CLEVELAND — In an online political shift, Gov. Mike Pence has been leading the digital discussion since the big announcement that he’d be Donald Trump’s running mate.
“The conversation went from around Donald Trump—which is what we had seen from over a year—to Gov. Pence,” Michael Venet, an account executive for a media analytics company, said. “And he just dominated the conversation on both sides—from the Donald Trump environment itself, but also from the Hillary perspective and Hillary fans.”
This Zignal Labs display shows the current trending emojis being used in online posts about Republican presidential nominee Donald Trump. Account executive Michael Venet said in recent days Gov. Mike Pence has taken over the online conversation as people discuss his new role as a vice presidential candidate. Photo by Rachel Hoffmeyer, TheStatehouseFile.com
Venet works for Zignal Labs, an organization that monitors online media for businesses. Zignal Labs has been gathering and analyzing digital reactions, such as social media posts, news reports and other forms of online engagement, since the 2016 presidential campaign began last year.
According to Venet, Gov. Mike Pence garnered the most media reactions for three days—from the official vice presidential announcement on Friday until Monday when accusations of plagiarism in Melania Trump’s speech took over as the discussion online.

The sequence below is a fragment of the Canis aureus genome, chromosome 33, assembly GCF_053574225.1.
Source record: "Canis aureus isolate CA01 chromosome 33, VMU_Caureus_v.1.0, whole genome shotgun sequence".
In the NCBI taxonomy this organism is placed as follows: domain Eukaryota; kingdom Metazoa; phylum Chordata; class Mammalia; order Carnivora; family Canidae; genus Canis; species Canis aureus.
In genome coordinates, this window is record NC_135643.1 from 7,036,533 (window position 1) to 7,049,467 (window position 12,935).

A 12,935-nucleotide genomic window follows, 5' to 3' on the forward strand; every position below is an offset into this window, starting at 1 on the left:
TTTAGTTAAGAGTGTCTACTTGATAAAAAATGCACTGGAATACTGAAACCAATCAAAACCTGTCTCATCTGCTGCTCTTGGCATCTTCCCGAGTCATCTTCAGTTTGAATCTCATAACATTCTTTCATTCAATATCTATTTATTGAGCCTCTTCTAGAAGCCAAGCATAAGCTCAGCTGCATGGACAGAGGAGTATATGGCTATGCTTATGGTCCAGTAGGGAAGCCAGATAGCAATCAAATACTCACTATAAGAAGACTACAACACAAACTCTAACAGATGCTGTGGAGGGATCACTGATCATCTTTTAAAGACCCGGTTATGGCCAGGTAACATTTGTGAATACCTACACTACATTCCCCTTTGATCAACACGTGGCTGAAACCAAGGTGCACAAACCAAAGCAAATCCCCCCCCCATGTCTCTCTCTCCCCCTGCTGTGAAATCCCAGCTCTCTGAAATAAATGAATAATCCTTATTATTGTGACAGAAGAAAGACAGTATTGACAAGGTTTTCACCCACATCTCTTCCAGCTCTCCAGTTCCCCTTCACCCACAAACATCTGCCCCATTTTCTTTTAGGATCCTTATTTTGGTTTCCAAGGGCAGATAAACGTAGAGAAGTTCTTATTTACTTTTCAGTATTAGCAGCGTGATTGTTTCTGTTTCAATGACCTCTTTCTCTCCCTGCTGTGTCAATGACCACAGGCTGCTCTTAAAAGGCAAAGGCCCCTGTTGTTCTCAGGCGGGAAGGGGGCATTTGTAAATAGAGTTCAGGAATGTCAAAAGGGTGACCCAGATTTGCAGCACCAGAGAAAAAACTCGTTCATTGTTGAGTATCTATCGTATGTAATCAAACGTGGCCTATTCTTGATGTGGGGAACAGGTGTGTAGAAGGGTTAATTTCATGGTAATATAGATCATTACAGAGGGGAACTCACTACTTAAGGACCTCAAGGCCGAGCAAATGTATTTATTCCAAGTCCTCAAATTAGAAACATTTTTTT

In Indiana, Venet said online engagement surged on the day of the official announcement as Hoosiers followed the unfolding developments.
As you would expect, the nature of the online reactions from across the country vary based on the person’s political affiliation. Venet said the Donald Trump supporters were happy Pence was chosen for the vice presidential position, while the Hillary Clinton supporters had a completely different opinion.
“On the Clinton profile, there was a lot of conversation around Gov. Pence, but it is as what you think—not necessarily flattering towards the governor,” Venet said. “People were saying ‘He wasn’t the right pick’ or ‘He would be an easier target and kind of shouldn’t be the VP.’”
As for which emoji is used most with Pence’s name online, Venet said they haven’t had enough time to compile that data. However, he expects Pence’s emoji trend will be similar to Trump’s. For the Republican presidential nominee, the most popular emoji used in online reactions overall is the train, used as a reference to supporters who get on the “Trump train.” Second most popular Trump emoji? That laughing/crying face.
Ashley Steeb is a reporter for TheStatehouseFile.com, a news website powered by Franklin College journalism students.